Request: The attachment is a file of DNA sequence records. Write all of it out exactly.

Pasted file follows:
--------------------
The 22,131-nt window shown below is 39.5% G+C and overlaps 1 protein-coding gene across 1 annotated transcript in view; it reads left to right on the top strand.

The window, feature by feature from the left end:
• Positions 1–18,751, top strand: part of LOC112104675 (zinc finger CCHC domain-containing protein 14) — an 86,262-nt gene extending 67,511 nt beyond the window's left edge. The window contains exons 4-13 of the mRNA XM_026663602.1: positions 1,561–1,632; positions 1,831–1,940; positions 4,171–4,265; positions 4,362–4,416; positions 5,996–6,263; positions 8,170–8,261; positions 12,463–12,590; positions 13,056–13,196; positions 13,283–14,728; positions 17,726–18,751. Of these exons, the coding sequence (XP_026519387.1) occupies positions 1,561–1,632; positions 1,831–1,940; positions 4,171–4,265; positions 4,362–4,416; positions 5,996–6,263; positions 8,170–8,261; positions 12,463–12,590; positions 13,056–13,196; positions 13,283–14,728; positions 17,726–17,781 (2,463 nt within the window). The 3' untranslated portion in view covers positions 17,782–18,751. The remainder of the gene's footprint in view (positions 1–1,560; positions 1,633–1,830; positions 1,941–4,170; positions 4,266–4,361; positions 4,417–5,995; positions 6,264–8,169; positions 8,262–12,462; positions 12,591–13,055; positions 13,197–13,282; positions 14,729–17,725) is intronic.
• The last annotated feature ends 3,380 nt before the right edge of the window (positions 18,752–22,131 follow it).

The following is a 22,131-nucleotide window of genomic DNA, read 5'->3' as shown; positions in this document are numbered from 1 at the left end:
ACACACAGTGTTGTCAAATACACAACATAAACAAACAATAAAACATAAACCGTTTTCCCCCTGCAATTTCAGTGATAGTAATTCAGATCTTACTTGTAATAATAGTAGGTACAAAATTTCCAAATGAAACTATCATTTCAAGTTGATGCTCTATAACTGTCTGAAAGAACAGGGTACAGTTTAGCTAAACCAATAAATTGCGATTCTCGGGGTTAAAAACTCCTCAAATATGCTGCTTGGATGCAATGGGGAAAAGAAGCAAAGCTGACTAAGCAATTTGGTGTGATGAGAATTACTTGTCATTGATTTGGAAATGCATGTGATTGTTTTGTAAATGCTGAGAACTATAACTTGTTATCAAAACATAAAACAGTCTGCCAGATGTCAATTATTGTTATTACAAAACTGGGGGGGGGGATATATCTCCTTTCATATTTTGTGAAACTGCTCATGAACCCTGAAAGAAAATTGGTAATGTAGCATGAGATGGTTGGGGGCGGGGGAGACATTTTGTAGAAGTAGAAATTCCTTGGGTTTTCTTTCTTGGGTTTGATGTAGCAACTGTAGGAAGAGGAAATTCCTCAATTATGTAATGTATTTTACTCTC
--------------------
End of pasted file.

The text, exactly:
The 22,131-nt window shown below is 39.5% G+C and overlaps 1 protein-coding gene across 1 annotated transcript in view; it reads left to right on the top strand.

The window, feature by feature from the left end:
• Positions 1–18,751, top strand: part of LOC112104675 (zinc finger CCHC domain-containing protein 14) — an 86,262-nt gene extending 67,511 nt beyond the window's left edge. The window contains exons 4-13 of the mRNA XM_026663602.1: positions 1,561–1,632; positions 1,831–1,940; positions 4,171–4,265; positions 4,362–4,416; positions 5,996–6,263; positions 8,170–8,261; positions 12,463–12,590; positions 13,056–13,196; positions 13,283–14,728; positions 17,726–18,751. Of these exons, the coding sequence (XP_026519387.1) occupies positions 1,561–1,632; positions 1,831–1,940; positions 4,171–4,265; positions 4,362–4,416; positions 5,996–6,263; positions 8,170–8,261; positions 12,463–12,590; positions 13,056–13,196; positions 13,283–14,728; positions 17,726–17,781 (2,463 nt within the window). The 3' untranslated portion in view covers positions 17,782–18,751. The remainder of the gene's footprint in view (positions 1–1,560; positions 1,633–1,830; positions 1,941–4,170; positions 4,266–4,361; positions 4,417–5,995; positions 6,264–8,169; positions 8,262–12,462; positions 12,591–13,055; positions 13,197–13,282; positions 14,729–17,725) is intronic.
• The last annotated feature ends 3,380 nt before the right edge of the window (positions 18,752–22,131 follow it).

The following is a 22,131-nucleotide window of genomic DNA, read 5'->3' as shown; positions in this document are numbered from 1 at the left end:
ACACACAGTGTTGTCAAATACACAACATAAACAAACAATAAAACATAAACCGTTTTCCCCCTGCAATTTCAGTGATAGTAATTCAGATCTTACTTGTAATAATAGTAGGTACAAAATTTCCAAATGAAACTATCATTTCAAGTTGATGCTCTATAACTGTCTGAAAGAACAGGGTACAGTTTAGCTAAACCAATAAATTGCGATTCTCGGGGTTAAAAACTCCTCAAATATGCTGCTTGGATGCAATGGGGAAAAGAAGCAAAGCTGACTAAGCAATTTGGTGTGATGAGAATTACTTGTCATTGATTTGGAAATGCATGTGATTGTTTTGTAAATGCTGAGAACTATAACTTGTTATCAAAACATAAAACAGTCTGCCAGATGTCAATTATTGTTATTACAAAACTGGGGGGGGGGATATATCTCCTTTCATATTTTGTGAAACTGCTCATGAACCCTGAAAGAAAATTGGTAATGTAGCATGAGATGGTTGGGGGCGGGGGAGACATTTTGTAGAAGTAGAAATTCCTTGGGTTTTCTTTCTTGGGTTTGATGTAGCAACTGTAGGAAGAGGAAATTCCTCAATTATGTAATGTATTTTACTCTC